However consistent the charter may be with current laws and practices, implementation is likely to be uneven among Arab countries. Egypt and Saudi Arabia own Nilesat and Arabsat and can in theory disconnect undesirable channels. Although such actions carry political and business risks, Egypt has already demonstrated its intent to implement the charter by closing down the business channel al-Baraka on a flimsy pretext on February 24. But Qatar declined to sign the charter, citing potential conflict with its own laws, and the Lebanese Information Minister called the charter a “guiding, not binding” document. Journalist unions are up in arms, and many writers are expressing suspicion that the charter is intended to silence criticism of U.S. policy and align Arab countries further with the U.S.-Israel axis in order to counter the rise of Iran. Responding to these accusations, Saudi Information Ministry Director Abdullah al-Jasir explained that the charter “distinguishes between incitement to violence and resistance to occupation.” Journalists are asking whether the charter will be applied to foreign Arabic-language satellite channels such as the U.S. al-Hurra, the Kremlin’s Russia Today, and Iran’s al-‘Alam. Also, commercial channels are likely to sue governments for infringing on their exclusive sports agreements.
It remains unclear whether the charter is merely a symbolic gesture or whether it constitutes a concrete step toward a repressive pan-Arab media policy regime. With over 400 channels peddling fortune-tellers, alternative medicines, Jihadi ideas, titillating bodies, and stock market schemes alongside more mainstream news and entertainment, a regulatory framework is not in itself a bad idea. But Arab governments’ record on finding the fine line between preventing harmful content and protecting freedom of expression is dismal. With growing harassment and arrest of bloggers in Egypt, Saudi Arabia, and elsewhere, there is the troubling possibility of similarly sweeping charters regulating the Arab internet and mobile phones.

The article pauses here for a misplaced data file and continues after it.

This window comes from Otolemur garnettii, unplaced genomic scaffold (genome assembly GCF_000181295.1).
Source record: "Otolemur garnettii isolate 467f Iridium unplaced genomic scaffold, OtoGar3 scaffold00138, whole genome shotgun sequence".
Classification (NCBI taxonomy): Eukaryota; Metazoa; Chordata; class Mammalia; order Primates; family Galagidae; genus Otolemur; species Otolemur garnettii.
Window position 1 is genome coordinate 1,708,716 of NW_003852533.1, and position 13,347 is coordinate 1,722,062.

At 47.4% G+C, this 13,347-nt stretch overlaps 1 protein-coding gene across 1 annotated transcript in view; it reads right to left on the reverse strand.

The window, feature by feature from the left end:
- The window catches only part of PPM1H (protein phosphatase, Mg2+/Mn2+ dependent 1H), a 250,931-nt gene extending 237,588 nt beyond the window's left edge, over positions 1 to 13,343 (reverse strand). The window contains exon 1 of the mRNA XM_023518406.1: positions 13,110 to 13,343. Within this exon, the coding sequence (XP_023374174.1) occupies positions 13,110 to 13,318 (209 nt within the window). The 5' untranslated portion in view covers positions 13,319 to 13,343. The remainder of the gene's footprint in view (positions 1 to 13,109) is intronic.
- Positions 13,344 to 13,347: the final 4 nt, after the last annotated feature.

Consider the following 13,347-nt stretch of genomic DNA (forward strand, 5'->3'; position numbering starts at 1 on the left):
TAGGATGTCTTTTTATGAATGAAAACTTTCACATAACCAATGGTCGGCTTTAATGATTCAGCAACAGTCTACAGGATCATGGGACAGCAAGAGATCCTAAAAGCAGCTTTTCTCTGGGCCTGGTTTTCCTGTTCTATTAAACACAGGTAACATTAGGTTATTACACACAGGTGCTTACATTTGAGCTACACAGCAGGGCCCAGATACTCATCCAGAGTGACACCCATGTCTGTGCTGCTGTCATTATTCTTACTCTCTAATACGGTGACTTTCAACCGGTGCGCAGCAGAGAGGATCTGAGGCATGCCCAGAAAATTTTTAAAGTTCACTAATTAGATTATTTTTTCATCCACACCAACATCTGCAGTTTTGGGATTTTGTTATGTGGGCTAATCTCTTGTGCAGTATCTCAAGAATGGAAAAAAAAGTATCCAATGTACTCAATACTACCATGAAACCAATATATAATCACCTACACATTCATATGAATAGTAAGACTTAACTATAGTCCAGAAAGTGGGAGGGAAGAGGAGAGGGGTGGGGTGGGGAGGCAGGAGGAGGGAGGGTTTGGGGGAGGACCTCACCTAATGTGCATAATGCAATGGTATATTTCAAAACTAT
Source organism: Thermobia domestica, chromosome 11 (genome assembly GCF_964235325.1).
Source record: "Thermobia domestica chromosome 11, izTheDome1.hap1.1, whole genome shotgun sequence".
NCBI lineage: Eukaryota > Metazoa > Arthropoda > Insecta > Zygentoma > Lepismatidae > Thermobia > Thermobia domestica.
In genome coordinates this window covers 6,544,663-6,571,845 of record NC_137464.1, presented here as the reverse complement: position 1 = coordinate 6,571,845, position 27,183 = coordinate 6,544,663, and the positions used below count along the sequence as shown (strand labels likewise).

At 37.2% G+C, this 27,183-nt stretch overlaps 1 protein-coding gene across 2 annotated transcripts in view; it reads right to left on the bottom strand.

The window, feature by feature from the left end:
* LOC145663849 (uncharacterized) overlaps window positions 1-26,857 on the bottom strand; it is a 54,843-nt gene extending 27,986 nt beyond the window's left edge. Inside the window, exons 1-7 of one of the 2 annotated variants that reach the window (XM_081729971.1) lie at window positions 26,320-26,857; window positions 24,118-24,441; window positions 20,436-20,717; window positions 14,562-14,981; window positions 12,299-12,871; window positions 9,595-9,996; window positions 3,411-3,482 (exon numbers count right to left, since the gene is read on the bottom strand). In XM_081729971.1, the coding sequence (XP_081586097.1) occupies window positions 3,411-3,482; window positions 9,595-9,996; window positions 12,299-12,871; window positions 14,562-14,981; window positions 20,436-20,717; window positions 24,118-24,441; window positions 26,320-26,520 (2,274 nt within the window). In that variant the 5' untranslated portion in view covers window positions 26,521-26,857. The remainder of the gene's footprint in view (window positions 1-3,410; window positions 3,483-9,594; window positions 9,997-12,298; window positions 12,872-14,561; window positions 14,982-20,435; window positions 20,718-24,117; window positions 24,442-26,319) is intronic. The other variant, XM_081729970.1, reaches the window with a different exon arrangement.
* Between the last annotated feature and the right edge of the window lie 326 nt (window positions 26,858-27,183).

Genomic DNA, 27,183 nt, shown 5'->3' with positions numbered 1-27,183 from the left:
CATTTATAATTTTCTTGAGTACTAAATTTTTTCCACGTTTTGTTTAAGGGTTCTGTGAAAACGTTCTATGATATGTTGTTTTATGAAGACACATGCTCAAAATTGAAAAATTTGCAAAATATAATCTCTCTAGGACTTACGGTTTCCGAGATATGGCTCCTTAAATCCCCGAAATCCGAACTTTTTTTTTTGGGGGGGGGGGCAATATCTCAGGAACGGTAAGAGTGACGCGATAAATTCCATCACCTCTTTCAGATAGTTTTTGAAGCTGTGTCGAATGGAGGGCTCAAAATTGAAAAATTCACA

Syrian comedian Durayd Lahham once quipped that “the only Arab officials who can agree on things are interior ministers,” who exchange information in order to harass each others’ dissidents as well as terrorists. Journalists, intellectuals, and dissidents are now worried that although Arab regimes disagree on many issues, their information ministers are finding common ground on muzzling speech.
Marwan M. Kraidy is an expert on Arab media and Associate Professor at the University of Pennsylvania’s Annenberg School for Communication.
With preparations accelerating, it seems increasingly likely that the Palestinian National Liberation Movement (Fatah) will hold its Sixth General Conference during 2008. Yet given the advanced state of disintegration in which the movement finds itself, it may well be a case of too little too late. Simply put, Fatah’s very survival now hangs in the balance.
Much has changed since Fatah held its Fifth General Conference in 1989. The movement’s leader, Yasser Arafat, has departed the scene, along with a third of the twenty-one member Fatah Central Committee (FCC). Yet none have been replaced because the power to do so rests with the General Conference. The surviving members—though drawn from a society whose median age is well below 30—are over 65, often considerably older, and in several cases incapacitated by illness.
Moreover, Fatah in recent years has fragmented, not just into two or three rival camps but into multiple, competing power centers. These power centers (generally associated with individual leaders engaged in constantly shifting alliances) consist of networks based on patronage, shared history, geography, foreign sponsorship, ideology, policy, or various combinations of the above.
Simultaneously, Fatah has been struggling to cope with the most serious challenge yet to its supremacy within the Palestinian national movement by the Islamic Resistance Movement (Hamas), a challenge in large part attributable to Fatah’s strategic failure to end the Israeli occupation on the basis of a negotiated two-state settlement as well as its failures in governance since the Palestinian Authority (PA) was founded in 1994.